Exploring Henry Ford’s northern Michigan
By Dianna Stampfler
Early voyageurs to Michigan made their way around the state by birch bark canoes. Then, it was Great Lakes steamers and the railroads that transported families to their northern cottages for summer respite.
The mode of transportation began to change dramatically in 1903 with the formation of the Ford Motor Company, followed by the release of the first Model T from the Piquette Avenue plant in Detroit in the fall of 1908.
And, so began the transformation of the American landscape and the way people lived, worked and played. Traveling was no longer limited to the rich and famous, it was open to the everyman.
“I will build a car for the great multitude,” Henry Ford once said of the Model T. “It will be so low in price that no man making a good salary will be unable to own one—and enjoy with his family the blessing of hours of pleasure in God’s great open spaces.”
An avid fan of nature, birds and travel, Ford not only delivered a way for families to explore Michigan (and beyond), but he led by example. He helped shape Michigan’s early tourism industry, in more ways than one.
“Henry Ford loved exploring the outdoors and was always seeking adventure,” says Robert Kreipek, Corporate Historian for Ford Motor Company. “Michigan was a perfect area to test drive many of his new vehicles. The combination of water and fantastic natural scenery provided Henry a real playground.”
As early as 1916, Ford began making regular fishing trips to the Lovells area, located northeast of Grayling in Crawford County. The 138-mile AuSable River was as popular then as it is now, with private clubs and lodges popping up along the riverbanks to attract anglers to what has now been recognized as a “Blue Ribbon Trout Stream” (and where Trout Unlimited was formed in July, 1959).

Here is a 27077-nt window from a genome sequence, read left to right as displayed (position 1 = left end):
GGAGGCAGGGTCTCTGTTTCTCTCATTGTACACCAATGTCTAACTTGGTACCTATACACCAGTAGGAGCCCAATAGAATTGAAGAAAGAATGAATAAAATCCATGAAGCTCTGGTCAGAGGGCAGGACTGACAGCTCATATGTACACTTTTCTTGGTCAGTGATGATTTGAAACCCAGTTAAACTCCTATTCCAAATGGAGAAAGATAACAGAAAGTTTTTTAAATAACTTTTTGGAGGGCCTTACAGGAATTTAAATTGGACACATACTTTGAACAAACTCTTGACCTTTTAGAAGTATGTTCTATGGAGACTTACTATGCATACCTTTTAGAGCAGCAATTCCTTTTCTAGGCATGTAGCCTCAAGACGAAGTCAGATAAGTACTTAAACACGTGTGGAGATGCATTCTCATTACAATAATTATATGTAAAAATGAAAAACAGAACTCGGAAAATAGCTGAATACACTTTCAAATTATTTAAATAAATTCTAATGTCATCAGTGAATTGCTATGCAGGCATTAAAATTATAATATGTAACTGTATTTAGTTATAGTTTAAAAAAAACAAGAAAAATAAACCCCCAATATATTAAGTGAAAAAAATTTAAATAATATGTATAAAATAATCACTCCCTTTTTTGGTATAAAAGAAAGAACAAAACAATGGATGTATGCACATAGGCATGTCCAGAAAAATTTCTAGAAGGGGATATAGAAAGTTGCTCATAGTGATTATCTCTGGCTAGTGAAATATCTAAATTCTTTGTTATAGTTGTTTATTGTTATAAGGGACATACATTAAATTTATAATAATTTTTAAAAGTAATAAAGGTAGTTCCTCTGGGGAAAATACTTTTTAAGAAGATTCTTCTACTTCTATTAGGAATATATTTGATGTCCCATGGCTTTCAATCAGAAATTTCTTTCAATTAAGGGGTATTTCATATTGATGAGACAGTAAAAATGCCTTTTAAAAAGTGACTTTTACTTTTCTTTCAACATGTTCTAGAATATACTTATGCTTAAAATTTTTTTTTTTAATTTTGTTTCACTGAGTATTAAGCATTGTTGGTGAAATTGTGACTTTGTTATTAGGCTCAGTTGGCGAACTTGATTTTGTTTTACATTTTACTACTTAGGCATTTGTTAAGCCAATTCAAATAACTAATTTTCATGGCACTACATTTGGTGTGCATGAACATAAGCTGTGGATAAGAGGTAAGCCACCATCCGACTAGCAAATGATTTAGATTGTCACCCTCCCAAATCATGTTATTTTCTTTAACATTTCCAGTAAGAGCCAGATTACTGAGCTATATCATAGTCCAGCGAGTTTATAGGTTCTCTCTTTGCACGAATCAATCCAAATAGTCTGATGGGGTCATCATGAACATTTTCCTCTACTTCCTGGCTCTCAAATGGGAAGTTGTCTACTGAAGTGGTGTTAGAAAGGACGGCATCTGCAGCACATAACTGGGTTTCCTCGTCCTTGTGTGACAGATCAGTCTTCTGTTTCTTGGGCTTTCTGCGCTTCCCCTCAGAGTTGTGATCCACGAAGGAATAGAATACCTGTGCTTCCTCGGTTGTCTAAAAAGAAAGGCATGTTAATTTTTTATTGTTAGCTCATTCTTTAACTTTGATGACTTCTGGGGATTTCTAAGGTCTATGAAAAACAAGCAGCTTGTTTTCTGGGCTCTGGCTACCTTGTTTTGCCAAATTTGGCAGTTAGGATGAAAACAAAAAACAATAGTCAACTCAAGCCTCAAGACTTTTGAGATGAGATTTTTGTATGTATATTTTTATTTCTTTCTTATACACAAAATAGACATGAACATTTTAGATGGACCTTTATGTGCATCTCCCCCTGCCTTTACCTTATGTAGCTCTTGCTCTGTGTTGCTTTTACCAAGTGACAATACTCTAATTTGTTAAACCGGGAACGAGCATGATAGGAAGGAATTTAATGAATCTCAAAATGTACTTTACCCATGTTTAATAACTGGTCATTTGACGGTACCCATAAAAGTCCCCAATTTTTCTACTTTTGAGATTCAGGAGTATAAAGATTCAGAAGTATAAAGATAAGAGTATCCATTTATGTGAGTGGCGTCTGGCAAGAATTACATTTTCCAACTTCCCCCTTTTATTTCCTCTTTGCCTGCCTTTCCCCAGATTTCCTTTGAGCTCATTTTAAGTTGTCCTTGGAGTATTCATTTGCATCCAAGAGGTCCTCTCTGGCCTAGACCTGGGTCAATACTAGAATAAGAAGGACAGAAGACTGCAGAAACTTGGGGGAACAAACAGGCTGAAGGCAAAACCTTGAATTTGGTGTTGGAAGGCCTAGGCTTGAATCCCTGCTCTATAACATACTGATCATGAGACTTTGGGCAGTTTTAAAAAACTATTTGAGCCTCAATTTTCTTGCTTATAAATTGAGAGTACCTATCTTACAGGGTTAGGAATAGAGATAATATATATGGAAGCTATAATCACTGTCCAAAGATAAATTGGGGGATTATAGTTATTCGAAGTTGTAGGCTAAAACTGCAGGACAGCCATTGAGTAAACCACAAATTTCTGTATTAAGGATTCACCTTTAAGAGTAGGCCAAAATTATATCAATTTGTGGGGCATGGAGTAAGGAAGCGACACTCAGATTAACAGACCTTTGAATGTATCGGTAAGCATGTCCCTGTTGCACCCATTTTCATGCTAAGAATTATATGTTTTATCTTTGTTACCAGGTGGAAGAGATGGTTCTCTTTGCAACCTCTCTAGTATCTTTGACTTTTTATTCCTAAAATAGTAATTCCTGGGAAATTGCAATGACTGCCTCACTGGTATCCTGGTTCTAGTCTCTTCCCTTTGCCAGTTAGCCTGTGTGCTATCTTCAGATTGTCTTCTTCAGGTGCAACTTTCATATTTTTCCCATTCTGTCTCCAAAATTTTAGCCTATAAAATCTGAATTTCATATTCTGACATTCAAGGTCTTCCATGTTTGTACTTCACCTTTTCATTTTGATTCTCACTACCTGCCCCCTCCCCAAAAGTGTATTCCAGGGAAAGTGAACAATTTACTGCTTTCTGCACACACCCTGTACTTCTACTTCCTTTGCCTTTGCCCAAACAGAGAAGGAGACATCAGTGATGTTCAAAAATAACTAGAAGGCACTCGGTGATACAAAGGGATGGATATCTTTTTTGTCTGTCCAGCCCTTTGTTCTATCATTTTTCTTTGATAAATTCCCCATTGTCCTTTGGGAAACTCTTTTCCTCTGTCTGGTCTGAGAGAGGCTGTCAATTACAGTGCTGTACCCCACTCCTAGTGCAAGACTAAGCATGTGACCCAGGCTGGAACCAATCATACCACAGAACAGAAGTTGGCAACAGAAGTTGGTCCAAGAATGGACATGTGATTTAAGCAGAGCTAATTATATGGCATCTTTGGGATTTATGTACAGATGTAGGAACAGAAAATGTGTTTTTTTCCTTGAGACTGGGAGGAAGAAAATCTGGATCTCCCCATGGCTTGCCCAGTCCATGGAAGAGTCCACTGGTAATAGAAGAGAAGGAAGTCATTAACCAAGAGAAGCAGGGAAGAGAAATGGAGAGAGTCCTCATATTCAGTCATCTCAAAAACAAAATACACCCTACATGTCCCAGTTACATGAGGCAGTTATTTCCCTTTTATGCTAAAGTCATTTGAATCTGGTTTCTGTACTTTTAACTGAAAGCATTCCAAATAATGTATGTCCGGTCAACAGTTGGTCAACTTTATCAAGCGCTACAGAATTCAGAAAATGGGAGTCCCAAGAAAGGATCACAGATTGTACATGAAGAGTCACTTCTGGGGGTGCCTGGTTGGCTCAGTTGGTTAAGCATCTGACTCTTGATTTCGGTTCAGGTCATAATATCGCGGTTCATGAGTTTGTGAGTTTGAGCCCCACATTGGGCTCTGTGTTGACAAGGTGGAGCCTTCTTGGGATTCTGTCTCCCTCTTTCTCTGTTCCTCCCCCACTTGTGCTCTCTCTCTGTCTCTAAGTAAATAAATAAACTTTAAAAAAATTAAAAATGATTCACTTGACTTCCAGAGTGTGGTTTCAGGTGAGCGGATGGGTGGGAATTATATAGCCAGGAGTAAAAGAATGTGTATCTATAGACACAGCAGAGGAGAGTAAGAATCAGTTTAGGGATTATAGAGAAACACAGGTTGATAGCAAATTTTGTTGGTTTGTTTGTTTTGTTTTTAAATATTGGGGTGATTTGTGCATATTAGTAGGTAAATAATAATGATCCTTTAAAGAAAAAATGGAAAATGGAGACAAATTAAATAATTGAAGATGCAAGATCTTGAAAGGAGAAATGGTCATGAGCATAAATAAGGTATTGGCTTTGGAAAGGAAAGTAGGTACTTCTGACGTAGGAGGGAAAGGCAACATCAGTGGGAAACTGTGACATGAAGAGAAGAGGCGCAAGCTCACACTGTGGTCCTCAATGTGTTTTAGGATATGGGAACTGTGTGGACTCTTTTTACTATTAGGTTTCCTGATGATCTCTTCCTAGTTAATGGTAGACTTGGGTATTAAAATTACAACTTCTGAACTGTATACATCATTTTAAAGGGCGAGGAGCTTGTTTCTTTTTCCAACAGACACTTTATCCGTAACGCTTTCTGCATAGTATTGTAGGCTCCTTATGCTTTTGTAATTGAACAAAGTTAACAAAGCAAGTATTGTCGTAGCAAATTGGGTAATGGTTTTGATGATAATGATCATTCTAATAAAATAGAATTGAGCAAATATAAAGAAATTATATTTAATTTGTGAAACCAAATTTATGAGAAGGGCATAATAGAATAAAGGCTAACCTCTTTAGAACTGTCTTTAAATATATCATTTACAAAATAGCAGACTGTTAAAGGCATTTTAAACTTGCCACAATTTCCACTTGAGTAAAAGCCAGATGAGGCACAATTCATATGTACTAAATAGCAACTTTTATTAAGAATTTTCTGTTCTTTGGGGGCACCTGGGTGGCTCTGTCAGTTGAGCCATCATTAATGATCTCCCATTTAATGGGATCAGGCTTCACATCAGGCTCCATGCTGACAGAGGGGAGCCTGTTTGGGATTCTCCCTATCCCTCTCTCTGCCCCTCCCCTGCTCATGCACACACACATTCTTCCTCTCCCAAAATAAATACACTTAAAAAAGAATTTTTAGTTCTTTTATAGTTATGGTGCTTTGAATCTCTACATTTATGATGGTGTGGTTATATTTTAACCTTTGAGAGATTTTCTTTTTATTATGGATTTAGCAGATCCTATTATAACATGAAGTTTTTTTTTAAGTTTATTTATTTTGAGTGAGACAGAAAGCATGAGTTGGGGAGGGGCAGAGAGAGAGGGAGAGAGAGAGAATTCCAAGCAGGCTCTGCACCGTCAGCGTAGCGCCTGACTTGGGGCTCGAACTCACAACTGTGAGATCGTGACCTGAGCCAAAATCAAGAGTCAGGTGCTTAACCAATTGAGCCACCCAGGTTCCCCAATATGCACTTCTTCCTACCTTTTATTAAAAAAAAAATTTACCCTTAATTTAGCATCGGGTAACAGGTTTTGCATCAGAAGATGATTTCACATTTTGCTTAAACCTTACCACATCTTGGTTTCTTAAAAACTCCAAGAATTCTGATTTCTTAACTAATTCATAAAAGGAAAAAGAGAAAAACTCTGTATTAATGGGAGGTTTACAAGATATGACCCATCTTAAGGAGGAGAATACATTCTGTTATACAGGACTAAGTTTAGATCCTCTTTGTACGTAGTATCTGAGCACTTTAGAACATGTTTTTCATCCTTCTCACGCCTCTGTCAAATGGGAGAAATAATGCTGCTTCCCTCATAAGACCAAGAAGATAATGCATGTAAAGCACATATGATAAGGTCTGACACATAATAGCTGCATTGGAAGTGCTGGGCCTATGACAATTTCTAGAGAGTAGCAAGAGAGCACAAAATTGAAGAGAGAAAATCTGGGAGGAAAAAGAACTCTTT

Ford was known to frequent the AuSable Trout and Game Club, founded in 1908 and The Douglas House (also known as the Douglas Hotel), which opened in 1916 and later expanded into the North Branch Outing Club (where the membership rate was $25 per year, plus $3 per day for meals). He rarely traveled alone. It is said that he had his own private rail car that would drop him and his guests—friends, family and colleagues—to town and the lodge of their choice.
“He and Edsel Ford did become members of the AuSable Trout and Game Club, better known locally as the ‘Dam Four Club’ as it was located where the former logging dam, known as ‘Dam 4’ was situated on the North Branch of the AuSable River,” says Rob Burg, director of the Lovells Historical Museums.
During one noted trip to there with friends, Ford was harkened to assist another fisherman who was having car trouble.
“Mr. Feldhauser [the resort caretaker] found Mr. Ford in the clubhouse and told him there was a man on the other side of the river who could not get his Ford car up a steep incline. The Ford would stall out and die before getting halfway up the incline,” recounts Glen Eberly, board member of the Lovells Township Historical Society. “Ford said ‘I’ll get that car up the hill’ and the caretaker took Ford over a narrow bridge to the angry auto owner.
“Mr. Ford said, ‘Excuse me sir, let me help you get your Ford up that hill.’ The man, quite surprised to meet Mr. Ford on the banks of the North Branch, gladly let Mr. Ford take control. Ford promptly started the car, turned the Model T around and easily backed up the hill in reverse gear.”
Eberly states he has told that story many times and himself assumed that the key was reverse gear.
“But one man to whom I told the story explained that the Model T had the gas tank in the rear and when the car was pointed forward up a steep incline, the gravity-fed gas could not get up to the motor. Thus, the car would stall.”
Ford and his son returned to the AuSable the following summer, checking into the Douglas and signing the guest registry on Sunday, June 10, 1917. It was likely they were welcomed with a homecooked meal prepared for them by Mrs. Douglas.
Considered rustic by today’s standards, the 20-room lodge also welcomed the likes of Charles Nash, John and Horace Dodge, Walter P. Chrysler, A.P. Sloan Jr., John D. Rockefeller Jr., Thomas Edison, Harvey Firestone and the yet-to-be-published author, Ernest Hemingway, during the early part of the 21st century.
Known now as Fuller’s North Branch Outing Club, this Prairie and Victorian-style lodge is one of the few remaining historic fly fishing resorts in the state open to the public. It is listed on both the state and national historic registers, the only public fishing lodge in the state to hold such status.